What is new media and what opportunities does it present? From a technical standpoint, it is the emergence of digital computerized or networked information and communication technologies. From an entertainment point of view, digital interactivity provides creative opportunities in challenging, thought-provoking, and entertaining new ways. Today’s world allows us to view and engage with digital content in a variety of formats and on a variety of devices meaning content producers and distributors need to understand and help define this area for the future. Students will explore the burgeoning areas of digital entertainment including broadband, video-on-demand, interactive advertising and television, mobile entertainment and interactive digital gaming.
The Working Hollywood Writer
Course Credit: RTF 348.
Whether a feature, episodic-series, video-game, or even an ad campaign, success rises or falls with the words a writer types across a screen. But to write a successful script, you must know how to tell a story, because a great story is never an accident. This course, designed for every level of ability with each student learning from the other as well as from the instructor, will explore all aspects of teleplay and screenplay creation: from conception to completion, including the what’s & how’s of a working writer—how to break in, pitch a story, collaborate with studio execs, as well as the secret language of writers-rooms. The course will be more practical than theoretical. Approaching the craft from the inside-out, we’ll first focus on writing a scene because if you can write a good scene, you can write a good script. You’ll learn what a story-engine is & how to build them for features & episodic-series (of any medium). Then, you’ll apply these techniques to design & write your own script. Though a first draft is the objective, the priority is to help you master the tools you need to tell your own stories and make money doing it.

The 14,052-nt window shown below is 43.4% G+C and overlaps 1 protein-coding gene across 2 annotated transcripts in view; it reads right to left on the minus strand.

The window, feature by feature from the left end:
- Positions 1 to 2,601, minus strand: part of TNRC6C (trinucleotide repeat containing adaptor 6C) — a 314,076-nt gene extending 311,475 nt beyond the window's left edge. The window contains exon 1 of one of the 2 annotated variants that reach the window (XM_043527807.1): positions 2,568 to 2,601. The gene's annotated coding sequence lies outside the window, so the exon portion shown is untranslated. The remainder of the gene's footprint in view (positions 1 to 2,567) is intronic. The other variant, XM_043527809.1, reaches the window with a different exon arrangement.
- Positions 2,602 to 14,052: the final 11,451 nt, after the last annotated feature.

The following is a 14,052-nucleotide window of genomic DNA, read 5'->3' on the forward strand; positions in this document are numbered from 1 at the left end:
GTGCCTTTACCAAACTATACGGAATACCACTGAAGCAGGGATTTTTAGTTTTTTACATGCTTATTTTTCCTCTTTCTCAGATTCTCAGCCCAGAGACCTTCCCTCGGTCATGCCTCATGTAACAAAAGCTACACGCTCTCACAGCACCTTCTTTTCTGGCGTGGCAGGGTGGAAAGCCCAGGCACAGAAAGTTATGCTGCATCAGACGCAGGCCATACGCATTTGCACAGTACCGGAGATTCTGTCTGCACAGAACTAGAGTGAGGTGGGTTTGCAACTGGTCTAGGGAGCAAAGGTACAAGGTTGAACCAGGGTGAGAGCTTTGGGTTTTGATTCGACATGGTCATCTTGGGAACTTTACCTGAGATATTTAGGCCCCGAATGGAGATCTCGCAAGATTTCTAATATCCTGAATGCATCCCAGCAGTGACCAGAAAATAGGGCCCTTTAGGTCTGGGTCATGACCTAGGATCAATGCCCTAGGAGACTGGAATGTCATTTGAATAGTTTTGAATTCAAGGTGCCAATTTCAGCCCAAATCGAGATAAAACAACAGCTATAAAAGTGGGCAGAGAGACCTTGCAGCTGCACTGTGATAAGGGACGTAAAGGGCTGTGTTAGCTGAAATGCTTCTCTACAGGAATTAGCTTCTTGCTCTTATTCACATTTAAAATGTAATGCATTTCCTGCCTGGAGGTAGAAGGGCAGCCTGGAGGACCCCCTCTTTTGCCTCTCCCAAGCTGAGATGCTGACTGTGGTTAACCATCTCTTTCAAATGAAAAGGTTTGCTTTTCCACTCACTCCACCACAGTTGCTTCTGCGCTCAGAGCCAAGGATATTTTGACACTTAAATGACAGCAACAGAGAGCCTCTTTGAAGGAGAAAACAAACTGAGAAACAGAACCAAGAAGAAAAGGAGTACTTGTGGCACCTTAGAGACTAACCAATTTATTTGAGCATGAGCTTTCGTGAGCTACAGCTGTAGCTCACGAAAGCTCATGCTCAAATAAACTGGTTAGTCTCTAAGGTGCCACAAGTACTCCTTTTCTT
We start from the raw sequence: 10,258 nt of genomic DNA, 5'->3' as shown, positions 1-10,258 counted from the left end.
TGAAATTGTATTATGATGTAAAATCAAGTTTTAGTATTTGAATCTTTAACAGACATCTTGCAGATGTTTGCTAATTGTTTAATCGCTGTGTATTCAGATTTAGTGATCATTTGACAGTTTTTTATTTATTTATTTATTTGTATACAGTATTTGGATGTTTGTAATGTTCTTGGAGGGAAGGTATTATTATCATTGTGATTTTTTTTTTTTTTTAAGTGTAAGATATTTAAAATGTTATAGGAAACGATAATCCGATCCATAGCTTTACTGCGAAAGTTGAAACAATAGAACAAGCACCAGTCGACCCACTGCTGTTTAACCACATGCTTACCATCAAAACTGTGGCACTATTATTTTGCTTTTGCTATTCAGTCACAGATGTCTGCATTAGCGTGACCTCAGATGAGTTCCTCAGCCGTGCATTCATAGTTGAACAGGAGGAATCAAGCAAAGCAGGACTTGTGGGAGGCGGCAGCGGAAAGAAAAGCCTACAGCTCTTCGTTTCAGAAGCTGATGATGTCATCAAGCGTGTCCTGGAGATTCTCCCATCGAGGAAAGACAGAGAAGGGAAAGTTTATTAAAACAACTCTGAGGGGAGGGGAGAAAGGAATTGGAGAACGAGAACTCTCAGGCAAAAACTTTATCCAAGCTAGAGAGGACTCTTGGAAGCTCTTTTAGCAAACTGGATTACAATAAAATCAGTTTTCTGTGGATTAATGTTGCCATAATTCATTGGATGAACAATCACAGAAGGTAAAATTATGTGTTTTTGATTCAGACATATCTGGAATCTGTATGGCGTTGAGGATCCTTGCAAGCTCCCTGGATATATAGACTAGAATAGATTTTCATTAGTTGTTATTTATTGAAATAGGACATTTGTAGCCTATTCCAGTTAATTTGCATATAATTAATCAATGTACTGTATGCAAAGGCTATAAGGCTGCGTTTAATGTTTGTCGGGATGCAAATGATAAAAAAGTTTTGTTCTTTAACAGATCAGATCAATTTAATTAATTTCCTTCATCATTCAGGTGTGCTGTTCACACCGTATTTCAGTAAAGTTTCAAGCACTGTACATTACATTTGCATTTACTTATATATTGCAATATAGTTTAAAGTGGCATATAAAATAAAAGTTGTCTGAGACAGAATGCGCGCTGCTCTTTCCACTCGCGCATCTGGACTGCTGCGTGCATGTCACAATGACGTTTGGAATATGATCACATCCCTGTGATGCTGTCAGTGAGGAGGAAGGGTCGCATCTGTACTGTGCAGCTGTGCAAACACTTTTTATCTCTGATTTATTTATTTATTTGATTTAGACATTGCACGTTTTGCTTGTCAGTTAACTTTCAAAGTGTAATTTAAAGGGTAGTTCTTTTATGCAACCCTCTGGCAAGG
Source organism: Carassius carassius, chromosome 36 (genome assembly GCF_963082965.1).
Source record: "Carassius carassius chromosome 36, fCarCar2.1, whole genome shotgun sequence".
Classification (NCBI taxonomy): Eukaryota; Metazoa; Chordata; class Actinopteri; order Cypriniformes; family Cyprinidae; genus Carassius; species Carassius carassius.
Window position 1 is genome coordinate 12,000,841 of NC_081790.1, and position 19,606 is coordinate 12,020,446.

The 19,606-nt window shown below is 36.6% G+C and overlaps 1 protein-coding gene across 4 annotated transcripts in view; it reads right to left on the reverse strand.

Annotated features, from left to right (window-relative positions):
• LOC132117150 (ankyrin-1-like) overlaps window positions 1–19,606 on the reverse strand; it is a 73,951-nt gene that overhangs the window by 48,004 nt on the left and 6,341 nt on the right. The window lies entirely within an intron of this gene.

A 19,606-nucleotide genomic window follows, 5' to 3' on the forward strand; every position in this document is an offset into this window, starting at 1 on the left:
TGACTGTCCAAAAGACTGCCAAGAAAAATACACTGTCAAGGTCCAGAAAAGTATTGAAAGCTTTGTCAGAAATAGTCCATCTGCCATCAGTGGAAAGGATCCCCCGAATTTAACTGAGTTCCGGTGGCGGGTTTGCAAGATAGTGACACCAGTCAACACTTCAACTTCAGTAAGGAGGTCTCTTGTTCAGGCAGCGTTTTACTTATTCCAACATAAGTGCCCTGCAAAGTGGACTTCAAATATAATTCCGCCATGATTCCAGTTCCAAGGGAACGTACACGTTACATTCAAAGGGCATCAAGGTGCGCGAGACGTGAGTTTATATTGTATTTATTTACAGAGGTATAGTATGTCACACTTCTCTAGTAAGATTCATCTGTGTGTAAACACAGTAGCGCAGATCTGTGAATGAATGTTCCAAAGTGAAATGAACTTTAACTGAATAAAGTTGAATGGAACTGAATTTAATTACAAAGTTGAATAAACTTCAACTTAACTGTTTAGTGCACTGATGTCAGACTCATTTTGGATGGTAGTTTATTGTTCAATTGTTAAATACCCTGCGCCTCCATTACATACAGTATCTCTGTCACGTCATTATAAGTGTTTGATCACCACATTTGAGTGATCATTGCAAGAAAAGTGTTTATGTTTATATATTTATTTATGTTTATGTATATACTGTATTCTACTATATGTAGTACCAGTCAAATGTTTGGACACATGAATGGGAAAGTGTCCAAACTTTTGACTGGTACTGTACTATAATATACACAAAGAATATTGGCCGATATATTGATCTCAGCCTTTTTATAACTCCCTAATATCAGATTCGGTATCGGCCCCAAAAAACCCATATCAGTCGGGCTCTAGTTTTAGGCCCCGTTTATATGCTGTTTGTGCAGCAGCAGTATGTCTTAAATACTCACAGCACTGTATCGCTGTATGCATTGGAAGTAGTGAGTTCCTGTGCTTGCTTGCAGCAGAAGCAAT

Note: This course is offered during the Summer semester ONLY. Registration for this course is limited to 14 students.
UTLA Academic Internship
Course Credit: COM 350L/650L or RTF 350L/650L.
All program participants will be required to complete a 3- or 6-credit internship. To earn credit for the internship, each participant will have to intern for at least 175 total hours for the 3-hour course or 350 hours for the 6-hour course, maintain a journal of their experience, assemble and present a portfolio of work samples, attend 5 two-hour evening internship classes that will address key information including job-seeking skills, networking skills, industry professions & salaries, and preparing for living and pursuing a career in Los Angeles, and complete final internship evaluations.
Students will register for UTLA classes through the UT online registration system.
All UTLA students must be full-time students and register for at least 9 hours in the Summer and 12 hours in the Spring/Fall . This includes 3-6 hours of UTLA internship credit.
Outside of Telling and Selling the Story (aka Development Process of TV and Film) and The Working Hollywood Writer (offered in the Summer only), there's no competition for seats in UTLA courses, i.e., only UTLA students can register for UTLA courses. For courses with limited enrollments, seats will be available on first come/first serve basis.
All UTLA students, regardless of major, are eligible to register for any section of a UTLA course. If a course has multiple sections, students are encouraged to speak with his/her academic advisor to determine which section is most beneficial to their degree.
- All UTLA students are eligible to register for 3 or 6 hours of internship credit. All UTLA students, regardless of major, will have permission to register for COM 350L/650L or RTF 350L/650L. As an exception, students from departments that offer their own Internship course (ex. ADV/PR, J, etc.) may instead register for their respective major's internship course if desired. In such cases, final internship approval and course grade will come from the department.
All UTLA students are required to spend a minimum of 175 hours at their internship(s) to acquire 3 hours of internship credit and 350 hours at their internship(s) to acquire 6 hours of internship credit.
Students may use the cumulative total of one or more internships to obtain the course requirement of 175 hours or 350 hours.